2012–2013: Familiar StrangerEdit

By mid-2012, following touring in support of Jebediah's Kosciuzko, Mitchell had commenced work for his fourth Bob Evans album, Familiar Stranger (15 March 2013).[52] Mitchell wrote about 40 tracks to select from for the album, he told Kathy McCabe of the Herald Sun newspaper: "This time, for the first time, I put the songs in order before we started recording and kept that order in mind because I wanted to make a soundtrack to the movie in my brain."[53] In August 2012 Mitchell entered the recording studio for that album.

On 15 October 2012, Mitchell appeared on national radio station, Triple J, on Breakfast with Tom and Alex, to showcase "Don't Wanna Grow Up Anymore".[54] He revealed that Joey Waronker (of Atoms for Peace, Beck's backing band) had played drums on the album.[54] Evans' website announced a national tour and the release date of a four-track EP, The Double Life (9 November 2012).[55] Dean Reid (Marina and the Diamonds, Mystery Jets) produced both the EP and the album (which was recorded at Sing Sing Studios in Richmond, where Jebediah had made their first two albums),[56] Reid also contributed guitar, keyboards and programming.[57] Mitchell explained during an "Unplugged and Wired" performance for Google+ on 28 November that The Double Life title applied to his concurrent work with Jebediah, as well as his role as father and husband; which was later confirmed in the interview with McCabe.[53][58]

A music video for "Don't Wanna Grow Up Anymore", the album's lead single, was released on 26 October and premiered on the Channel V programme WTF. It was directed by Darcy Prendergast for his Melbourne-based company, Oh Yeah Wow.[59][60][61][62][63] Mitchell explained that the video was inspired by one made for the Smashing Pumpkins song "1979".[53]

For Mitchell, Familiar Stranger is a progression beyond what can be heard in his previous work: "I don't sit and listen to alt-country and folk music all day anymore… if I had made another record with the same sort of musical pallet as the last two I would have been forcing it."[24] Mitchell further explained that Goldfrapp, Santigold, Wilco and Spoon were some of his musical interests during the creation of the fourth album.[24] Triple J announcer, Richard Kingsmill, previewed Familiar Stranger on 3 February 2013.[64]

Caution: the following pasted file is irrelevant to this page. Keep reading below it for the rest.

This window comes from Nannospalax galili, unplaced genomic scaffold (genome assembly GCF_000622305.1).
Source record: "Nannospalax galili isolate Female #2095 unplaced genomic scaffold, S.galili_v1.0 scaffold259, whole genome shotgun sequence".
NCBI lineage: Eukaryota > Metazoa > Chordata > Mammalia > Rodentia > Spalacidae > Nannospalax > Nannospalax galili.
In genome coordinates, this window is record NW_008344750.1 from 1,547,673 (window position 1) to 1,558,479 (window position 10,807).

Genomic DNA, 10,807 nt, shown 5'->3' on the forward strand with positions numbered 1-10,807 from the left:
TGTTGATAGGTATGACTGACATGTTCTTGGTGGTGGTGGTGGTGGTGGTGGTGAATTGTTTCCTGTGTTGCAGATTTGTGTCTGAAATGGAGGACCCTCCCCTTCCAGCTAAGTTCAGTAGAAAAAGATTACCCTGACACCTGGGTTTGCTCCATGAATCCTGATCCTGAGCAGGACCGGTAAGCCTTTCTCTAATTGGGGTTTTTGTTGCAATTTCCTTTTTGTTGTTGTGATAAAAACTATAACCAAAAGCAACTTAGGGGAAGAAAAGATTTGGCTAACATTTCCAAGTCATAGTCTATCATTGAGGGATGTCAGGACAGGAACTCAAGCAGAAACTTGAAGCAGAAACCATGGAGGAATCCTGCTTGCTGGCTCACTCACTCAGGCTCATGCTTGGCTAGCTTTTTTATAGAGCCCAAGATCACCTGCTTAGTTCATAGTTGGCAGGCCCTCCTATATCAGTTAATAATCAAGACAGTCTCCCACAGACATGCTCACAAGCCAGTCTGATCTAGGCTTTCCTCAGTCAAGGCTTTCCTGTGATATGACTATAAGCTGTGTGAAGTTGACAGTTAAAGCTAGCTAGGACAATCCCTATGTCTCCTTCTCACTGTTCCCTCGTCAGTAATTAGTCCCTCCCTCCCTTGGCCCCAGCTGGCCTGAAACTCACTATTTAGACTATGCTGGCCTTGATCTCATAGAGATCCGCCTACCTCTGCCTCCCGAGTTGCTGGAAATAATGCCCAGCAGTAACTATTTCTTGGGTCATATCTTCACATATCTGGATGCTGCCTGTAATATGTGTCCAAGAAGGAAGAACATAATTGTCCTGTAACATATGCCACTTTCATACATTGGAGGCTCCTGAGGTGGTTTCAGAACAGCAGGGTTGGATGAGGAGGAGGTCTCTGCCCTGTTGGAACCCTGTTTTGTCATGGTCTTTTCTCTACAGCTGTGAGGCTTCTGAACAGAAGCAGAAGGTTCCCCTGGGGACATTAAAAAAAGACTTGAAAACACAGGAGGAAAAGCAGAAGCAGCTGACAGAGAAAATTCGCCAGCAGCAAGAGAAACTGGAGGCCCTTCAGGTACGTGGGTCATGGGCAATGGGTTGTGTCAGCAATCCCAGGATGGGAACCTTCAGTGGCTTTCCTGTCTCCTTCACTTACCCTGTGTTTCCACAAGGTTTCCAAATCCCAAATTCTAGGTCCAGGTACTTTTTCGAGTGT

"Go" was the second single and features backing vocals from Scarlett Stevens of the Perth indie band, San Cisco.[65] The music video for "Go" was published on the BobEvansMusic YouTube channel on 7 February 2013. The "Go" music video contains a cameo appearance by Tim Rogers, who portrays the "cool" nemesis of Mitchell's goofy and unlucky character.[66]

Following the "Go" music video, Mitchell released a video parody, entitled "Bob Evans' Big Pre-album interview", to promote Familiar Stranger.[67] He explained in a radio interview on 18 February 2013 that, while the previous two albums are "Nashville-sounding", for Familiar Stranger he sought to "make a record that sounded like an awesome version of my garage." Mitchell also announced the participation of guest singer Dune (pseudonym for Jade McRae), In terms of inspiration, Mitchell cryptically stated that the album was about his "recent run ins with the universe, taking away and giving back."[68]

In March 2013, Mitchell stated, during an ABC Radio National interview, that his fellow Jebediah members "kind of put up with him [Bob Evans]; they tolerate him. Ahh ... You know, I think they understand why he's around, and why he needs to do what he does ... but sometimes i think they look at him with a sort of sense of bemusement." In relation to their extraneous musical activities, Mitchell explained that "they 'moonlight' in other local Perth outfits."[69] As Bob Evans, he participated in the Townsville and Adelaide heats of the Telstra Road to Discovery competition which encouraged "unsigned musical talent" from within Australia to enter. Mitchell played on 8 August and 17 August 2013 at Adelaide University and the Townsville Cultural Festival, respectively.[70]

2014–present: Jebediah shows and Car Boot SaleEdit

Jebediah played a Western Australian new year's show at the Dunsborough Tavern, Dunsborough, at the completion of 2013.[49] Then they completed an Australian regional tour starting in Victoria and New South Wales in January 2014, which culminated in a large winery show in Albany, where they played alongside You Am I and the Hoodoo Gurus. They then supported the Hoodoo Gurus again at the band's November 2014 reunion show, "Be My Guru," in Perth, alongside Ratcat and British India.[49][71] Mitchell confirmed through social media on 29 October 2014 that he is writing material for his fifth solo album.[72] Mitchell's list of favourite albums of 2014 included those by Ryan Adams, Spoon, Beck and Tweedy.[73]